A few nights ago I realized how much I missed baseball. The tree outside my apartment is nearly shorn of leaves, temperatures fell below freezing a few nights ago, and I’m missing baseball. Reading Safe at Home recently helped to keep the feelings at bay, so on Saturday, I went to Project Gutenberg and found myself a baseball book to read.
My choice? Lester Chadwick’s The Rival Pitchers: A Tale of College Baseball, published by the Cupples & Leon Company back in 1910.
Chadwick, Wikipedia tells me, was a pen name for Howard Garis, a writer for the Stratemeyer Syndicate, the company behind the Hardy Boys, Nancy Drew, the Bobbsey Twins, and other novels for children in the early part of the 20th-century. Garis/Chadwick wrote a number of novels for the Syndicate; for my purposes, he wrote a “College Sports” series, of which The Rival Pitchers was the first, and the Baseball Joe series.
The Rival Pitchers and the other five books in the “College Sports” series take place at Randall College, an all-mens college somewhere in the midwest near the shores of Lake Michigan. (Though the novel doesn’t give many clues as to the location, I suspected it was probably in Wisconsin. There’s farm country to the north, a railroad, and a river that’s usable by the college’s crew team.) Our protagonist for this book is Tom Parsons. A freshman at Randall, he comes from a farm in a nearby town where he was the pitcher for his town’s baseball team. However, Randall’s baseball team has a pitcher — Fred Langridge — a freshman and the manager of the team thanks, in no little part, to the money he inherited from his deceased parents.
Will Tom join the baseball team and succeed on the diamond and in his classes? When Langridge feels his position on the team is threatened, will Tom escape Langridge’s machinations? And will Randall win the Tonoka Lake League pennant for the first time in living memory?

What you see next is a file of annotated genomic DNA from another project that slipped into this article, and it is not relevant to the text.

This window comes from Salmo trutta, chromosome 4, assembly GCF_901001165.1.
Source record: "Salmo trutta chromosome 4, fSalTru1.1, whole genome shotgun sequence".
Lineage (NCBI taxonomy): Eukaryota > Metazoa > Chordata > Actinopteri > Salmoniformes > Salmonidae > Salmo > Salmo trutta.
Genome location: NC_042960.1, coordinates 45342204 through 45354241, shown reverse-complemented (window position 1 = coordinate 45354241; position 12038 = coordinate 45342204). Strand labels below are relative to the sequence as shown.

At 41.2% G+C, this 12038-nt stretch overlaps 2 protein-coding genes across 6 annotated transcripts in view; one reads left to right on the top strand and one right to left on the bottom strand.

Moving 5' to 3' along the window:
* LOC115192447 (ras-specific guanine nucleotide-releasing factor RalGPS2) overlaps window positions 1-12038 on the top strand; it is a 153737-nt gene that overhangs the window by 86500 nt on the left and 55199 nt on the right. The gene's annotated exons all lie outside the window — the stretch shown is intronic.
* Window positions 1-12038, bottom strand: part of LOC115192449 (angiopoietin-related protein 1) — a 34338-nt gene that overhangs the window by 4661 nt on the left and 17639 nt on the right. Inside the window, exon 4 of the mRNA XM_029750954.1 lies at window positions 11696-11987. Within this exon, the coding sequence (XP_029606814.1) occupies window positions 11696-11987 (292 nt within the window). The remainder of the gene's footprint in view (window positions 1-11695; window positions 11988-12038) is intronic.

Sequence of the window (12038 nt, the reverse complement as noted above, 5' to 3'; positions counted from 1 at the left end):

I’m not going to mince words here. The Rival Pitchers is a terrible book. It’s terrible from a 2014 standpoint. And I imagine it was terrible in 1910, when a ten-year-old Ernest Hemingway could have read this.
Baseball is a small part of the book, and I will come back to The Rival Pitchers‘ baseball in time. Most of the book concerns itself with the rivalry between the freshman and sophomore classes at Randall. There are brawls. There are pranks. There is hazing. There is an electrocution that nearly kills two sophomores. There’s petty theft. There’s destruction of property. There’s kidnapping.
Then there’s a romantic triangle between Langridge and Tom for the love of Madge Tyler. Madge was a childhood friend of Tom’s, and I suppose (because the novel wasn’t clear on this) she must have moved to the town where Randall College is located where, somehow, at some point before the novel begins, she met Fred Langridge. Suffice it to say, not only are Tom and Langridge rivals to be Randall’s star pitcher, but they’re rivals for the fair Miss Tyler’s heart.
Schoolwork? Well, it happens, but by and large it happens off-page. One of the problems I had with The Rival Pitchers is that the novel’s internal chronology makes no sense whatsoever. Tom is a newly-arrived freshman a few days after Easter, whereupon a new semester begins and it seems to run until, roughly, July. It has to take that much time; there’s the time that happens between games; the Randall team only appears to play once a week, there are weeks at the beginning of the semester for the organization of the team and practices, and Tom gets suspended from the team twice, each time for two weeks. So I can’t quite figure out how Randall College is constituted that its freshmen arrive at Easter and the semester is set up such that the baseball season fits neatly into that semester. To be honest, there’s nothing about Randall College in The Rival Pitchers that feels like any college, real or fiction, of which I’m aware. As a setting, it’s wholly unrealistic.
For that matter, so is the baseball.